Racing against the computer does still feel very much like you’re racing against a computer.  Still implementing the Drivatar system, it’s not really clear just how much the actual habits of that person is in the logic of the A.I.  The computer drivers pull off some amazing stupid maneuvers that no driver in real life would do.  Sacrificing their own race to put you into a wall, piling up on the first corner of every race, giving you that gentle nudge that puts you into a wall every time you’re a little too close.  These things have been in Forza for awhile, and multiple difficulty settings don’t really remedy this.  The racing is good at the front of the pack, but getting there takes being an expert at bouncing off of your competition.  The game does do a good job of getting you into a fun level to play.  Not entirely new for the series, it’s got a number of different A.I. difficulty levels.  The game will prompt you to give them a go if it sees you’re rarely in competitive races.  You can mix and match this A.I. difficulty with a myriad of options for yourself.  You can turn on or off different types of assistance that make it easier or harder to navigate the track.  The harder you make it, the more XP and currency you’ll earn.  Forza 7 can be both a hand holding casual experience or an all-out simulation depending on the settings you choose.  For the die-hard Forza fans there’s plenty of that customization that the game is known for.  Cars can be tuned and upgraded with a bunch of different options.


This one is also a work in progress when it comes to features.  Here at launch, Forza 7 really only has a handful of modes to choose from with Turn 10 promising more to come.  The aforementioned Forza Championship is the main draw and it’s got more than enough content to keep you busy in racing and collecting.  Online multiplayer features the Hoppers system again, with numerous races featuring different car classes to jump into.  You can either use cars from your collection or use rentals for the race.  Multiplayer racers are still what you think they are, it’s a bunch of people slamming into each other hoping to make it to the finish line first.  You can also create private matches with friends, laying down the rules of the road as you see fit.  Online Leagues will be coming to Forza 7, but at this point they are currently unavailable.  Like previous games Turn 10 will be incorporating Forzathon events into the game that are timed events that feature various challenges.  Of course, there are other things to do in Forza 7.  You can free play, play local split-screen, or take on rival challenges.  Another big omission at launch, but a feature that is coming is the return of the auction house.  Just how it will function we’re not sure as it’s not available just yet, but if it’s anything like previous Forza games it’s a feature that added a lot of depth to the game in allowing players to tune cars, design paint jobs for them, and then sell them to the highest bidder.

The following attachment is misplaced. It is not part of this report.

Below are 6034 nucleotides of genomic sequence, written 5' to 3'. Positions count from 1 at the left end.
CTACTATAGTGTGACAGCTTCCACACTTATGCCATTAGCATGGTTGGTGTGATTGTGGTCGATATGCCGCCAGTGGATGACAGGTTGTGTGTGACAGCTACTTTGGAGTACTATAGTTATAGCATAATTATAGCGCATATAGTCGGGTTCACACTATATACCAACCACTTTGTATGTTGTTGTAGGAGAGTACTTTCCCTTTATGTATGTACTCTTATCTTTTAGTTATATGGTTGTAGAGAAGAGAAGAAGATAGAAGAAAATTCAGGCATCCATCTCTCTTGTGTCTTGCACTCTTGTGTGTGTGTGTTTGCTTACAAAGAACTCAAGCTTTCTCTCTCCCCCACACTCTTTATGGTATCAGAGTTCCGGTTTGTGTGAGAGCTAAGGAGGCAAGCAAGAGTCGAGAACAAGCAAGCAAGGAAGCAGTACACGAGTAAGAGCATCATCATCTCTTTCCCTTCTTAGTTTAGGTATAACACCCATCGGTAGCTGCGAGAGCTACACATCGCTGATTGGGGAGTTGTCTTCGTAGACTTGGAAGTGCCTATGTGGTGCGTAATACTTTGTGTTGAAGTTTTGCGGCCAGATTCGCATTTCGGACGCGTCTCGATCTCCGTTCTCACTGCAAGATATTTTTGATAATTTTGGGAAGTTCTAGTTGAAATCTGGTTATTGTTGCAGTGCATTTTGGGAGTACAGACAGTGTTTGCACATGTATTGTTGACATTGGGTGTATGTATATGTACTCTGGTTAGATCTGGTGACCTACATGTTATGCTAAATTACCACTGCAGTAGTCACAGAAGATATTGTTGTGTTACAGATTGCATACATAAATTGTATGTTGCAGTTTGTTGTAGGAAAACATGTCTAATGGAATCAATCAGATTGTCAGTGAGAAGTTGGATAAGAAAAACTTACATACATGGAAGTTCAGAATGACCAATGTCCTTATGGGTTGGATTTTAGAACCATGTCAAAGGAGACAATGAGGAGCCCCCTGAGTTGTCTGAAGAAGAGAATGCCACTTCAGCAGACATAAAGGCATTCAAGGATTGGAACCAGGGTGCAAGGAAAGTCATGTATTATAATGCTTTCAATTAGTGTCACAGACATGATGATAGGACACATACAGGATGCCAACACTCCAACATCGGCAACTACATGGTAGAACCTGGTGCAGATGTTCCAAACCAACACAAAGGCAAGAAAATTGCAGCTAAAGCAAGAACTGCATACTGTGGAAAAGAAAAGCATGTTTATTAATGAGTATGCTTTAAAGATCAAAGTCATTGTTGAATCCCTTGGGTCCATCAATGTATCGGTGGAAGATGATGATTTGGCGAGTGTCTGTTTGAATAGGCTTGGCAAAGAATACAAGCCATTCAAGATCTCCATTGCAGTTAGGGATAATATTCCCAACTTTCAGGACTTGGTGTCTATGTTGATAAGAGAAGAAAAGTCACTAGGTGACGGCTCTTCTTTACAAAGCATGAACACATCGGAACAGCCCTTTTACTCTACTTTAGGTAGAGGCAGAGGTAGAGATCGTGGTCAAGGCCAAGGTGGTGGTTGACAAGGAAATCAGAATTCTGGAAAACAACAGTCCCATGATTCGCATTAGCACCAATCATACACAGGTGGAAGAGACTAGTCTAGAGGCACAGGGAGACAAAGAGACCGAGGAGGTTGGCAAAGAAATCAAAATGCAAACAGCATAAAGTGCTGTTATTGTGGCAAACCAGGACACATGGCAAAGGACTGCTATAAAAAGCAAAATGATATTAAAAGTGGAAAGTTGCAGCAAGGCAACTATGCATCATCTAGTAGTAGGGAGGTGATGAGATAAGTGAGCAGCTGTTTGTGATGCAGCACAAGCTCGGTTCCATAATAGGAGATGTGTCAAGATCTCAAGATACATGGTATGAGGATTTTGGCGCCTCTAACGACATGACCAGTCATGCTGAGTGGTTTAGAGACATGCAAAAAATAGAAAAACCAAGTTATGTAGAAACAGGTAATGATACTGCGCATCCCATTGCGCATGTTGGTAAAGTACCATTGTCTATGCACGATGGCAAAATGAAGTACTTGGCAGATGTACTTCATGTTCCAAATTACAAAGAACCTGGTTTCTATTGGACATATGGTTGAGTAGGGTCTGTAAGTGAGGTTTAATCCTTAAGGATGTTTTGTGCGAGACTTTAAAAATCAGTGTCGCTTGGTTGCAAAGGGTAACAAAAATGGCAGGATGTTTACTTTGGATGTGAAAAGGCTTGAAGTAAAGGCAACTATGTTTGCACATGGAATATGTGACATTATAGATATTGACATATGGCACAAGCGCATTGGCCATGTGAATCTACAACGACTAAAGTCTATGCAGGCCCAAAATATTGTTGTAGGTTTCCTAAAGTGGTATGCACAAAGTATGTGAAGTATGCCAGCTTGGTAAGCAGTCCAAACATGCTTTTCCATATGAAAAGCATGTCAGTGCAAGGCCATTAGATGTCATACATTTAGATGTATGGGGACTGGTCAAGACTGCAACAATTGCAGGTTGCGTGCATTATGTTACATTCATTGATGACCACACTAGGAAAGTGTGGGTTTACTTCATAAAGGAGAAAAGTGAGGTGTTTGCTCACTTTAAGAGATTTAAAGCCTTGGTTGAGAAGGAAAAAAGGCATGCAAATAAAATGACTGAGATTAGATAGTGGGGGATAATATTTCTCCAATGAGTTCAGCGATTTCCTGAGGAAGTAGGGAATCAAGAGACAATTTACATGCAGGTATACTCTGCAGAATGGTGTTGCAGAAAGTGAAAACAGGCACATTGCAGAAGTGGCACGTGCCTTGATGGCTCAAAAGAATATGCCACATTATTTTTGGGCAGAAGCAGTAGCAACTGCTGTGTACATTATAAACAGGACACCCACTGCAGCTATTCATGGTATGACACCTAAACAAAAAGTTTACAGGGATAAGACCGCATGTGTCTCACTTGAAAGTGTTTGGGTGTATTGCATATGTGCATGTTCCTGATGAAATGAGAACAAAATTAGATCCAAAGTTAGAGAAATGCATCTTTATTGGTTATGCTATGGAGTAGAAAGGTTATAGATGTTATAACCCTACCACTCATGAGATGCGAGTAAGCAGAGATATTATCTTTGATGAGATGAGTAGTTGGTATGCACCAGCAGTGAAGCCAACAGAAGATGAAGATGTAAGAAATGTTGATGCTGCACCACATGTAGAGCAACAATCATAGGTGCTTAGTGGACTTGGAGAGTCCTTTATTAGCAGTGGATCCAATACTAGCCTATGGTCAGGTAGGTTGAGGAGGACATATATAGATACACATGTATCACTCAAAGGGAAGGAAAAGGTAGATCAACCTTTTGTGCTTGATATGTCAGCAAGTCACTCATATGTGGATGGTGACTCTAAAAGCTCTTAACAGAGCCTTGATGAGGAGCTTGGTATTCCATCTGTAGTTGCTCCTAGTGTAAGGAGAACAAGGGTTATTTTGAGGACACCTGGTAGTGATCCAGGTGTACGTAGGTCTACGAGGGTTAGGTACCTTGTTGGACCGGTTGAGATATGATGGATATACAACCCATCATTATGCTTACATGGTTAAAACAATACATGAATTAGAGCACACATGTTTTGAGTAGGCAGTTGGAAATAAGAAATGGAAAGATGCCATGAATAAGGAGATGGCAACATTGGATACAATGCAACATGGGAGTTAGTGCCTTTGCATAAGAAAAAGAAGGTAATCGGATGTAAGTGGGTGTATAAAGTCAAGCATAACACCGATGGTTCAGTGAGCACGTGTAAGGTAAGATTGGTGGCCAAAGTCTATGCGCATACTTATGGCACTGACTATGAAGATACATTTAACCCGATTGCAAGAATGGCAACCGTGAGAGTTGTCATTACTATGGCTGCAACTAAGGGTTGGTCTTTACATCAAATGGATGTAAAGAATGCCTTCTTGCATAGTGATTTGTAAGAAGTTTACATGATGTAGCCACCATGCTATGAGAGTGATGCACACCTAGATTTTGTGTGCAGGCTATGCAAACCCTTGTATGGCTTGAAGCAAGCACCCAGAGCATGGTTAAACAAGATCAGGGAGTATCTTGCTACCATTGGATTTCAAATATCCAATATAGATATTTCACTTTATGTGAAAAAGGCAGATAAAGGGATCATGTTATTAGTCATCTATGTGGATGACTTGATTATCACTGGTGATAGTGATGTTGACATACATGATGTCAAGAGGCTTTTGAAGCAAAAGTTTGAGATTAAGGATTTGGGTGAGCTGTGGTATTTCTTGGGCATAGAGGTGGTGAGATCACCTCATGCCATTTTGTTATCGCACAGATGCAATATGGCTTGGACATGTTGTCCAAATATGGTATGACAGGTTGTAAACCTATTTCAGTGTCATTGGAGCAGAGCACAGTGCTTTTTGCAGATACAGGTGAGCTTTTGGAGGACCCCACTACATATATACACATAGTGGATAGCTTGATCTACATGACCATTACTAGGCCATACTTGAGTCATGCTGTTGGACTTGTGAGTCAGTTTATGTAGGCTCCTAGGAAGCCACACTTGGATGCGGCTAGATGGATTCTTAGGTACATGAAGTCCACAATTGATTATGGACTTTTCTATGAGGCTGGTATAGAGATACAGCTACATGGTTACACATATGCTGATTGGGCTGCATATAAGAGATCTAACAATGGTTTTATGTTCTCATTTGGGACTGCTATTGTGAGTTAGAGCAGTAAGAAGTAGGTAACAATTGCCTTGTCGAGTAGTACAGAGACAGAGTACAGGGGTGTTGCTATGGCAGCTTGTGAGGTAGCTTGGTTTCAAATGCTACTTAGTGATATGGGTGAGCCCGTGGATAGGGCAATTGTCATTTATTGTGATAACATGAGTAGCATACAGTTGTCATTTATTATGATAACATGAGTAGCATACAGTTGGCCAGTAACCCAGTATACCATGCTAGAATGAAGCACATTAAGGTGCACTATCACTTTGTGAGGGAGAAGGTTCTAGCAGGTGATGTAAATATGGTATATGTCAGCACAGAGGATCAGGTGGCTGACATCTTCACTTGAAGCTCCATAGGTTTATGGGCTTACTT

Forza 7 is definitely chocked full of content with more on the way.  It’s hard to knock it for what’s here right now.  Whether or not multiplayer, leagues, the auction house and the other features that aren’t currently in the game can keep players around once they’ve finished the excellent single player career is a bit of a mystery.  If little has been changed from Forza 6 in terms of leagues and multiplayer it could very well feel stale after you’ve collected all of the cars there are to have.  That said, it’s hard to point out a better looking, better playing racer with more options than are currently available in this game.

The Verdict

Turn 10 turned in their biggest game in terms of tracks, cars, and features with Forza 7, and it very well may be their best one yet.


Forza Motorsport 7

  • Score: 4.5 / 5
  • Available On: Xbox One, Win 10
  • Published By: Microsoft Studios
  • Developed By: Turn 10 Studios
  • Genre: Racing
  • US Release Date: September 29th, 2017
  • Reviewed On: Xbox One
  • Quote: "Turn 10 turned in their biggest game in terms of tracks, cars, and features with Forza 7, and it very well may be their best one yet. "